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Jun 26 |
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Next steps on formal proof of classification of finite simple groups
Here is a complementary suggestion. Serre complains that people do not distinguish between theorems conditional on CFSG and those conditional on CFSG+ATLAS. Formalizing the statement and (completely omitted) proof of ATLAS sounds pretty easy to me, but of a very different flavor than formalizing the proof of CFSG (and different is good if your goal is to learn about formal math). Moreover, one should check that the formalization is usable by using it to formally prove conditional theorems. |
Jun 8 |
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What are some examples of non-commutative $\mathbb{Q}$-monoids and/or $\mathbb{R}$-monoids?
For the $\mathbb Q$ version to work it is important that the group to be nilpotent, so that the exponential preserve rational matrices. . . There is a smaller, though perhaps not simpler, non-commutative Lie group, the affine group $ax+b$. The exponential is still a bijection, so it gives an $\mathbb R$-group, but the exponential does not preserve rational elements. It contains $\mathbb Q$-monoids, but they are more complicated. |
Jun 8 |
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What are some examples of non-commutative $\mathbb{Q}$-monoids and/or $\mathbb{R}$-monoids?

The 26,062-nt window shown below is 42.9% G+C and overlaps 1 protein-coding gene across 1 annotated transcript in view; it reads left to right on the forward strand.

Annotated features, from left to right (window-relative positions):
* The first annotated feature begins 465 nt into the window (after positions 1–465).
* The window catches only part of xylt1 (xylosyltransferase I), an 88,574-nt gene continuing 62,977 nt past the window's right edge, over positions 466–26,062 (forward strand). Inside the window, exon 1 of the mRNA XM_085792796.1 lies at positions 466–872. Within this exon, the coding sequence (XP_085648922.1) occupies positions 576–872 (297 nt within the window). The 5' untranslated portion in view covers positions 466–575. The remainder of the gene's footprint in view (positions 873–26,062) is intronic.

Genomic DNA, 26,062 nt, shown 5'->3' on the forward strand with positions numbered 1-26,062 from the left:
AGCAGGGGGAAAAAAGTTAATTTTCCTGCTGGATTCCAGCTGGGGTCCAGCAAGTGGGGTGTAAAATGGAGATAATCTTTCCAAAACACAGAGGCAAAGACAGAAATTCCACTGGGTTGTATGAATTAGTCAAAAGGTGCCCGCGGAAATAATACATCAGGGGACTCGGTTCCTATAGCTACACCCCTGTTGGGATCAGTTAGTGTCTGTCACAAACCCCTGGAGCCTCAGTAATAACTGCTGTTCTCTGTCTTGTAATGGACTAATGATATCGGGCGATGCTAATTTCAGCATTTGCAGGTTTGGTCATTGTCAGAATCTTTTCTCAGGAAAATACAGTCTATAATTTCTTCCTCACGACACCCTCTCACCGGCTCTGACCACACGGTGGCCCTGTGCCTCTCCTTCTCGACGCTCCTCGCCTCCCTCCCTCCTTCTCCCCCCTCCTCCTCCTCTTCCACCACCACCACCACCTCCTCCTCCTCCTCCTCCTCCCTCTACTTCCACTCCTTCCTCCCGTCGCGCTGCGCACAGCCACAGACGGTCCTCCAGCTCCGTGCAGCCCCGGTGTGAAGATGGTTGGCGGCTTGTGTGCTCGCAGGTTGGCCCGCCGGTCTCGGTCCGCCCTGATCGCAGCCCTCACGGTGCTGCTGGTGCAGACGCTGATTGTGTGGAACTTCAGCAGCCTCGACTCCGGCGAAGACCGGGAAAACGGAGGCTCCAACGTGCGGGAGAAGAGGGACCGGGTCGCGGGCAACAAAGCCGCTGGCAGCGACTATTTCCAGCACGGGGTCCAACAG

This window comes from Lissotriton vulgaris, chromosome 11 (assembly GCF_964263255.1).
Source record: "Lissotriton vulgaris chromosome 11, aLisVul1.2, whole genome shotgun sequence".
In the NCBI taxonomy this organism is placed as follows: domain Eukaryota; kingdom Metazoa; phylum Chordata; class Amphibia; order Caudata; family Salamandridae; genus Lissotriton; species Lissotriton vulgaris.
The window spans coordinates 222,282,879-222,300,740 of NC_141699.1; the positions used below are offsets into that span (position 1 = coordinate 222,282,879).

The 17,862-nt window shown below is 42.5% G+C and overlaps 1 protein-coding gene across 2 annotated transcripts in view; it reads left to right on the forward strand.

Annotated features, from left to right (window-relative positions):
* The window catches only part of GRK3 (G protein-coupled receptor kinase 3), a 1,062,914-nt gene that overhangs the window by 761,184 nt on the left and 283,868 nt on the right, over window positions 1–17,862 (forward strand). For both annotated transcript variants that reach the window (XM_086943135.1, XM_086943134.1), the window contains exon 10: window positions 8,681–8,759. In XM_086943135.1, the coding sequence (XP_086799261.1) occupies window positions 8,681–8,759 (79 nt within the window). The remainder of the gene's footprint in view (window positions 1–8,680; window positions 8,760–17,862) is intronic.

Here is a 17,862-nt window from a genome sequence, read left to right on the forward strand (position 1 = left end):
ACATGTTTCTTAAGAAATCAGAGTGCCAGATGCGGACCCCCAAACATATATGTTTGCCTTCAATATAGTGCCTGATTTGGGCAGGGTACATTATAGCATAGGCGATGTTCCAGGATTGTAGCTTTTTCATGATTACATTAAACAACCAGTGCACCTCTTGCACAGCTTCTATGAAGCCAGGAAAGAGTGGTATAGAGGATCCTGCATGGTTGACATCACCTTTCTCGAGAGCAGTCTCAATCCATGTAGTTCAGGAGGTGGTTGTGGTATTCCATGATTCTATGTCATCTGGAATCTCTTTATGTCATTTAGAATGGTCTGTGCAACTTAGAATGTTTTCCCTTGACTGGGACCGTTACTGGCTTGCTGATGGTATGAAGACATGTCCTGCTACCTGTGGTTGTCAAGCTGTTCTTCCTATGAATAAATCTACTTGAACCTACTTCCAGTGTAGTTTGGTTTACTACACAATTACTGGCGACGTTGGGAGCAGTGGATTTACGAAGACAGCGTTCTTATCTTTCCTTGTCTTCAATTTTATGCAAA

If you restrict to rational coefficients, you get a $\mathbb Q$-monoid. If you work formally subject to $x^n=0$, this example still works, but now it is a finite-dimensional nilpotent Lie group, quite like André's example. |
May 28 |
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How does the solenoid structure of $\mathbb{A}/\mathbb{Q}$ lift to $PGL(2, \mathbb{A})/ PGL(2, \mathbb{Q})$?
Before considering $G(\mathbb Q)\backslash G(\mathbb A)$, consider $G(\mathbb Z[\frac12])\backslash G(\mathbb R\times\mathbb Q_2)$. Also, before $G=PGL_2$, consider $G=\mathbb G_a,\mathbb G_m,SL_2$. |
May 24 |
answered | Alexander duality for non-manifolds |
May 4 |
awarded | Good Answer |
Apr 28 |
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Intuition behind the definition of quantum groups
A quantum group is a new tensor product on the category of representations. I think that something along the lines of the KZ equations give a coordinate-free construction. At first glance, they just give the braiding, but that's a good start. |
Apr 10 |
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The image of the Hurewicz map for rational loop spaces
I expect that is a counterexample, but if she didn't specifically point you to it, I doubt that it is the simplest counterexample. |
Apr 10 |
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Reference request: linearly independent cycles in a manifold
Is this a topology question or a linear algebra question? There are two ingredients to reduce to linear algebra: that the manifolds give homology and cohomology classes (so that you have a maps from $k^n$ to $H_j$ and $H^j$); and that transverse intersection is cap product. Now you have a linear algebra question about the rank of a bilinear form, specifically that a bilinear form with invertible determinant has full rank. So it detects every element of $k^n$, yet the form factors through $H_j$, so there was no kernel. |